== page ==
Consequently, economic reforms are long overdue, but few experts see them happening under a Putin administration, which could in theory run until 2024 under the new six-year terms. For one thing, all business goes through the Kremlin, where the ex-KGB official has consolidated his power. Foreign investors have long been wary of Moscow’s crony-driven business environment, where bribes are routine and connections, not merit, make the contract. And crossing Putin can have dangerous repercussions. Moguls such as Mikhail Khodorkovsky have paid a heavy price for challenging his authority.
An even larger problem could be that the dependence on hydrocarbons is largely a product of Putin’s own doing. He was instrumental in the growth of behemoth state companies like Rosneft and Gazprom, which today dominate the economy. There is also some evidence that the emergence of this monopolized system was not a matter of expediency, but rather the result of Putin’s deepest economic convictions. He used to speak regularly about hydrocarbons paving the way for Russia’s future, and, as the New York Times reported in September, his master’s thesis was on the need for state-owned companies as a vehicle for growth. Indeed, Putin has disparaged the fall of the Soviet Union as “the greatest geopolitical catastrophe” of the 20th century.
Despite his apparent distain for Western-style capitalism, most analysts see Putin as a pragmatist more than an ideologue, and don’t think his philosophy will be the primary obstacle to Russia’s modernization. Putin was thought to be supportive of Medvedev’s reformist push, under the logic that without Putin’s tacit support, Medvedev never would have dared to call for a change of course. Putin himself has also given some signals that he will continue plans to diversify the economy. Of course, with the prospect of a new recession threatening to send oil prices tumbling, and with increased worldwide shale gas production eating into Russia’s advantages in natural gas, he has little choice.
Yet pessimism lingers that Putin, while enjoying greater prestige than Medvedev, will not be determined or even able enough to overcome the bureaucracy’s entrenched barriers to modernization. “I wouldn’t be at all surprised to see another round of reform attempts,” Lohr said. “The problem is that he seems unwilling to push them hard or to really challenge corruption at the highest levels.”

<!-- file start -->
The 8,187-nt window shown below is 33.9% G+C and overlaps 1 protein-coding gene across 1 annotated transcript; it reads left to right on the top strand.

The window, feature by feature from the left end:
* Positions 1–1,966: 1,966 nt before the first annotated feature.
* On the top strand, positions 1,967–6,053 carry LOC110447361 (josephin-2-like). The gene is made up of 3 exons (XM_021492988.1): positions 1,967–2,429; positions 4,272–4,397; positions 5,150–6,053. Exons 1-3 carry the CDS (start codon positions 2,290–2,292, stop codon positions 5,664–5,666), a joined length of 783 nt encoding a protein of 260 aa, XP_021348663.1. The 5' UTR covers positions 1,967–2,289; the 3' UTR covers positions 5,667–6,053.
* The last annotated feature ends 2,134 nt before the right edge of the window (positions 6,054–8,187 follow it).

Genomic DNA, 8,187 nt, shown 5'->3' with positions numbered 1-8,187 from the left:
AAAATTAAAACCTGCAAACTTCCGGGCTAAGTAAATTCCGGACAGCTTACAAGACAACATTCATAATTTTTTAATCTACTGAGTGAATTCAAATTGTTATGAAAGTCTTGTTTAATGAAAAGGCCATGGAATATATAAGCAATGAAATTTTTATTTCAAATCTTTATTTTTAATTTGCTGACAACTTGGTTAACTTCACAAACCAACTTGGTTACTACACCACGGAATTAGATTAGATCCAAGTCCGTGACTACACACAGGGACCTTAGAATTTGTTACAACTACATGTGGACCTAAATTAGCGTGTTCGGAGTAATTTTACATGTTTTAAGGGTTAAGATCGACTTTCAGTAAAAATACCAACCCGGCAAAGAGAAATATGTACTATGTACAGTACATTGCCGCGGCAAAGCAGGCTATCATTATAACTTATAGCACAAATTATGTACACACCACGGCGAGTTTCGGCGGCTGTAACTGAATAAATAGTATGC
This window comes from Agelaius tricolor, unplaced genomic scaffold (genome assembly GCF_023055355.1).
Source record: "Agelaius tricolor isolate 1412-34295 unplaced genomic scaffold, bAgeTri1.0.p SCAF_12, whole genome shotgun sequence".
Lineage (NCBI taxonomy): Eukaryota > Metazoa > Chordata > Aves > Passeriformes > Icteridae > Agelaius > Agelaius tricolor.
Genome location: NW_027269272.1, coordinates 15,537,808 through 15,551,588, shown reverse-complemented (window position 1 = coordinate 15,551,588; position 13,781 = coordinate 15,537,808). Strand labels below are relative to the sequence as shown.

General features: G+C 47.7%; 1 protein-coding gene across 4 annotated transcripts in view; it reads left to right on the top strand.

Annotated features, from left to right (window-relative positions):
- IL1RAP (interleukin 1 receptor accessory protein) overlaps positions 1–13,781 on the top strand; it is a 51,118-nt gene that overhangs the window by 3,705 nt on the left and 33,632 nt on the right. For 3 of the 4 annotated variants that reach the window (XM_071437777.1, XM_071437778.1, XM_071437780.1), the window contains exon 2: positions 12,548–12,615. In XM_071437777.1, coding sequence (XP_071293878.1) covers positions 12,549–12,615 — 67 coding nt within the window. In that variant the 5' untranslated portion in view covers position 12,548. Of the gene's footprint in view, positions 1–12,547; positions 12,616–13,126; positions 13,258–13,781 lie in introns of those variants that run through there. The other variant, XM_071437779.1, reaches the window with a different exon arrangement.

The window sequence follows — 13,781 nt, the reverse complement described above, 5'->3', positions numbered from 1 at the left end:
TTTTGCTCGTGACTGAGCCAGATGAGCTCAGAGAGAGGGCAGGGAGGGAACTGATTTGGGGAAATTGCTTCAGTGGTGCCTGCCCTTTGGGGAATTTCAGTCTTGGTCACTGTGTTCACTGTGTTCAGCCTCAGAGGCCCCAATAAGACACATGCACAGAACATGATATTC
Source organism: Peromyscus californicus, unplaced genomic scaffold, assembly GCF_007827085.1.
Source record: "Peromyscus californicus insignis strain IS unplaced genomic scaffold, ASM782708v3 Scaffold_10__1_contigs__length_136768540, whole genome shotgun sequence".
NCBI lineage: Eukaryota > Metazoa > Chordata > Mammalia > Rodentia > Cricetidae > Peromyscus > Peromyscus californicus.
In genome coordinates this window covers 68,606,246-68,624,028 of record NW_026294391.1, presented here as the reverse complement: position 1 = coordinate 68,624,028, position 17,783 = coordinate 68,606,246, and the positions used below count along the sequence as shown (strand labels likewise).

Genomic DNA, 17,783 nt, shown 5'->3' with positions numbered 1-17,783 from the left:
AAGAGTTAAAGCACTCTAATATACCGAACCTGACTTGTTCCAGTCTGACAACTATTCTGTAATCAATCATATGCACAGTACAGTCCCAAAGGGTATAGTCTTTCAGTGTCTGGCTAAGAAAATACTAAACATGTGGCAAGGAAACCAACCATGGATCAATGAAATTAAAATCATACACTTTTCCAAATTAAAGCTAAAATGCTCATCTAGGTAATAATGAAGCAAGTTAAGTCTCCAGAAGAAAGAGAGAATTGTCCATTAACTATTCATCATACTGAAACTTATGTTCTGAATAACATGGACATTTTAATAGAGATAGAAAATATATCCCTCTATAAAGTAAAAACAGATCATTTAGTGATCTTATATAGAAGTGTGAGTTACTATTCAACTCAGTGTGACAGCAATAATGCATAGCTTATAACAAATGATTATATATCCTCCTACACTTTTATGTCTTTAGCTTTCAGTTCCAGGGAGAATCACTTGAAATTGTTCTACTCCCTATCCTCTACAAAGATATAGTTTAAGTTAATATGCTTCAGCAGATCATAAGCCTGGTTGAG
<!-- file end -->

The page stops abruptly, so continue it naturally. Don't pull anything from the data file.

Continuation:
Another significant problem facing the next administration is demographic: Russia is confronting a population decline that threatens to tip into catastrophe. In a recent essay for Foreign Affairs, demographer Nicholas Eberstadt, who labeled the issue a “devastating and highly anomalous peacetime population crisis,” laid out the problem in stark detail.
“Between 1987 and 1993, the number of births in Russia dropped precipitously, from 2.5 million to 1.4 million, and it ultimately fell to 1.2 million in 1999, before commencing a turnaround of sorts,” Eberstadt wrote. “In 2010, Russia celebrated 1.79 million births, the highest national total in 20 years. Even so, this total was 25 percent lower than a quarter century earlier and represented a pattern that, if continued, would average out to a long-term fertility level of just over 1.5 births per woman, which is 27 percent below the level required for long-term population stability.”
Such alarming statistics, which reflect a reality that has not received sufficient attention from Putin and his clique, are peppered throughout Eberstadt’s piece. And aside from sliding birth rates, mortality rates in Russia are extremely high for a country of its level of development, thanks in large part to the prevalence of vices like smoking, alcoholism and drug abuse.
One solution to alleviate the declining population while generating economic growth is, of course, immigration. However, United Russia is allied with nationalist groups whose virulent xenophobia complicates any potential push for greater immigration flows.
Lohr says that Putin bears much of the responsibility for the depth of Russia’s stagnation because he has permitted “anti-immigrant nationalist groups to rant pretty freely against the immigration that Russia desperately needs for economic growth. Nothing can be done about declining birth rates. It has happened in every modern industrialized country. The only answer is more immigration.”
Reassessing the Reset
Putin’s return to the scene also promises to complicate America’s dealings with Russia. The oft-cited “reset” policy pursued by the Obama administration helped the two nations overcome many of the tensions that prevailed during the later stages of the Bush administration and has led to some tangible achievements. The most prominent of these was the New START nuclear treaty, which halved the number of strategic missile launchers in each nation.
However, much of this improvement seems to have been based on the personal rapport between Obama and Medvedev. It would be a stretch to say that the Obama administration tried to sideline Putin — it more than likely knew full well who was running the show — but it conspicuously sought to deal with Medvedev rather than Putin, perhaps in a bid to shore up the former, despite the latter’s centrality to Russian politics and his not-insignificant formal position of prime minister.
Now, the man in the background is going to be back front and center once more. “Unfortunately, they based [the reset policy] on a gamble that they could bolster Medvedev and play him up as an alternative to Putin,” Balzer observed. “With Putin coming back, that’s going to be a serious problem…. He certainly is not going to forget that our government would have preferred Medvedev.”
About the Author
Patrick Corcoran is a contributing writer for The Washington Diplomat.